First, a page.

There are a lot of good people in Kentucky that want to get rid of the bad! Some good news to offset the Kim Davis types.
Allison Ross and Alton Strupp, firstname.lastname@example.org 4 p.m. EDT September 18, 2015
Hundreds of people turned out Friday afternoon to clean up anti-Muslim graffiti left on the Louisville Islamic Center.
The center, 4007 River Road, was defaced this week by vandals who left slurs in red paint on the white walls. The graffiti included "Stop terrorism" and "Moslems leave the Jews alone."
Instead of expressing anger, members of the mosque asked on Friday that the vandals come forward and help clean up the graffiti. They said they would welcome them and invite them to learn more about their religion and their mission.
Mayor Greg Fischer, speaking at the event, said, "There is a lot of extremism in the world today. But today I'm seeing a lot of extreme love and support and I love it."
Contact Katherine McAlpine, 734-763-4386, email@example.com
ANN ARBORSolar cells capture up to 40 percent more energy when they can track the sun across the sky, but conventional, motorized trackers are too heavy and bulky for pitched rooftops and vehicle surfaces.
Now, by borrowing from kirigami, the ancient Japanese art of paper cutting, researchers at the University of Michigan have developed solar cells that can have it both ways.
"The design takes what a large tracking solar panel does and condenses it into something that is essentially flat," said Aaron Lamoureux, a doctoral student in materials science and engineering and first author on the paper in Nature Communications.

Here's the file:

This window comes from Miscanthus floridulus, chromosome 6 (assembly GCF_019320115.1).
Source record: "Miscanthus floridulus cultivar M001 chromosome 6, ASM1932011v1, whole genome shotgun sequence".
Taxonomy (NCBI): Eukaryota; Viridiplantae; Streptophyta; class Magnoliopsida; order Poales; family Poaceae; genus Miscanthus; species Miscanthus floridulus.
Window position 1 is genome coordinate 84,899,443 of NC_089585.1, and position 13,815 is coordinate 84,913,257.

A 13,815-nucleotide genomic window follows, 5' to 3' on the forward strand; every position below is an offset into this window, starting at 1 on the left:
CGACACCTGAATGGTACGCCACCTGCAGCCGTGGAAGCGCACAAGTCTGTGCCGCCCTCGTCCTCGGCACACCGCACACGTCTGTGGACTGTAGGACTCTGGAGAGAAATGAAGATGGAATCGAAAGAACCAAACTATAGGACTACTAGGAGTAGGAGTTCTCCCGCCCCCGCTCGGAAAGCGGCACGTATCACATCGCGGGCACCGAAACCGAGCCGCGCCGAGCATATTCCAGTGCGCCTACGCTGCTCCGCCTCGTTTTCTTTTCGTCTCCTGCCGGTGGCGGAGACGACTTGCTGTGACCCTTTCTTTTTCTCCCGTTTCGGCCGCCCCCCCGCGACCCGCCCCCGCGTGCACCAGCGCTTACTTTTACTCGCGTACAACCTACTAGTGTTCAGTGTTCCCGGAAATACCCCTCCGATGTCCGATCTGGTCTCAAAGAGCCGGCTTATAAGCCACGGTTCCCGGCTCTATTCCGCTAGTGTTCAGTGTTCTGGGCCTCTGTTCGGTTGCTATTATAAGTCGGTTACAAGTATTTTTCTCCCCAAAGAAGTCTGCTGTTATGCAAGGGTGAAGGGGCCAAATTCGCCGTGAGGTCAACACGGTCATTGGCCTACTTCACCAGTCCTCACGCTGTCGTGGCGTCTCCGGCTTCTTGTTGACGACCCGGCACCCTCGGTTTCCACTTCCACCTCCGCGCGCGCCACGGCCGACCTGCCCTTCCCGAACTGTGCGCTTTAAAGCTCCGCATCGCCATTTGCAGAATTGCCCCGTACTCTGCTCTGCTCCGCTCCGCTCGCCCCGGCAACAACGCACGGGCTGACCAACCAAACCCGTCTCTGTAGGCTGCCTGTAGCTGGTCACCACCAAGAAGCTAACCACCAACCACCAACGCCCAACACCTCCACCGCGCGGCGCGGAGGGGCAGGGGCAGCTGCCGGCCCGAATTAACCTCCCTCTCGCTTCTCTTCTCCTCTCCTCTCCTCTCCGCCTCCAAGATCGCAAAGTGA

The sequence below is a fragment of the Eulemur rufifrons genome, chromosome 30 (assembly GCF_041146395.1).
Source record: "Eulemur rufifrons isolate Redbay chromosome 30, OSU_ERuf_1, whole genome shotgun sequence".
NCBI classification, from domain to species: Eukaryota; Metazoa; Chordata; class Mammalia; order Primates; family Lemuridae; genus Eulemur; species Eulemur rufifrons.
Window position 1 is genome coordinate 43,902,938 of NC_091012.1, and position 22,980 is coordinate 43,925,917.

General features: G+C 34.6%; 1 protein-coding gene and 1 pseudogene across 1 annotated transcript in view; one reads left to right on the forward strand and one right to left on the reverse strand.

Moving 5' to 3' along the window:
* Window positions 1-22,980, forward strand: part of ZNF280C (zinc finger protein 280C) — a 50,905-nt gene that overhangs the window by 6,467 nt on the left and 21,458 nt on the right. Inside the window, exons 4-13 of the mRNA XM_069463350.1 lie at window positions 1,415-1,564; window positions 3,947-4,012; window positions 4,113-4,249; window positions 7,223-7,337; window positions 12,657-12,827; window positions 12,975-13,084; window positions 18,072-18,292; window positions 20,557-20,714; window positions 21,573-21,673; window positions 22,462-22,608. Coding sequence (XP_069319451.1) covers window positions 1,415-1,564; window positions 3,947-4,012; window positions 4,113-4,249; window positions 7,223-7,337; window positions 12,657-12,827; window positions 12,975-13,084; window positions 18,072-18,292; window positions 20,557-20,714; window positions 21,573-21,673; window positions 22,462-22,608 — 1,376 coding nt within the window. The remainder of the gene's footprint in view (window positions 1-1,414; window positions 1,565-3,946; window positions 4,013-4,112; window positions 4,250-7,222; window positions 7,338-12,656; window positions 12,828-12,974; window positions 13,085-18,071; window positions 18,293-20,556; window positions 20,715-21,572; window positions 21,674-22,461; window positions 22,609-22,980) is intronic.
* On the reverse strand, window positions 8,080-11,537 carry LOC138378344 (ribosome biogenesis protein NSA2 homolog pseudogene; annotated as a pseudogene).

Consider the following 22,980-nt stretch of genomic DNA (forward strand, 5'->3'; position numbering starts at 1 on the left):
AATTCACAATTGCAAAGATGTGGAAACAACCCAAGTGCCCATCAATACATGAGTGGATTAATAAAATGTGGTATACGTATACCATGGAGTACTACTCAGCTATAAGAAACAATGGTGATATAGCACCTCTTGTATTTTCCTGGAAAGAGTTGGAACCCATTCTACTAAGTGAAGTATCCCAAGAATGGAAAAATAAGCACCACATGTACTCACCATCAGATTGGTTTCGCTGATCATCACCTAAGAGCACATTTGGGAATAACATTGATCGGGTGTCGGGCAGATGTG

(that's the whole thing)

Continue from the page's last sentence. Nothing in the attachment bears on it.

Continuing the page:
Residential rooftops make up about 85 percent of solar panel installations in the U.S., according to a report from the Department of Energy, but these roofs would need significant reinforcing to support the weight of conventional sun-tracking systems.
Her position does not just issue licenses and records documents. Her office is in charge of elections, taxes and the county's finances.
First off, I think that puts too much power in one person's hands. The county clerk will know everything about every person in the county - marital status, mortgages, tax obligations, everything that has to be recorded in that county. While much of it may be publicly accessible records, some may not. I'm not familiar with Kentucky's laws on public records. In Florida most of that information is public but the control of the various aspects of a Kentucky county clerks job are separate in Florida counties.
If by some perverse legal loophole Kim Davis is let out and allowed to run the county clerk office again, what other rights might she deny on the word of her god? While the focus has been on her denial of the right to obtain marriage licenses she could abuse any other aspect of her office to deny rights to any group the voice in her head tells her to. If she wins the right to use her office to inflict her religious views on other citizens, the potential for abuse and denial of rights is unlimited.
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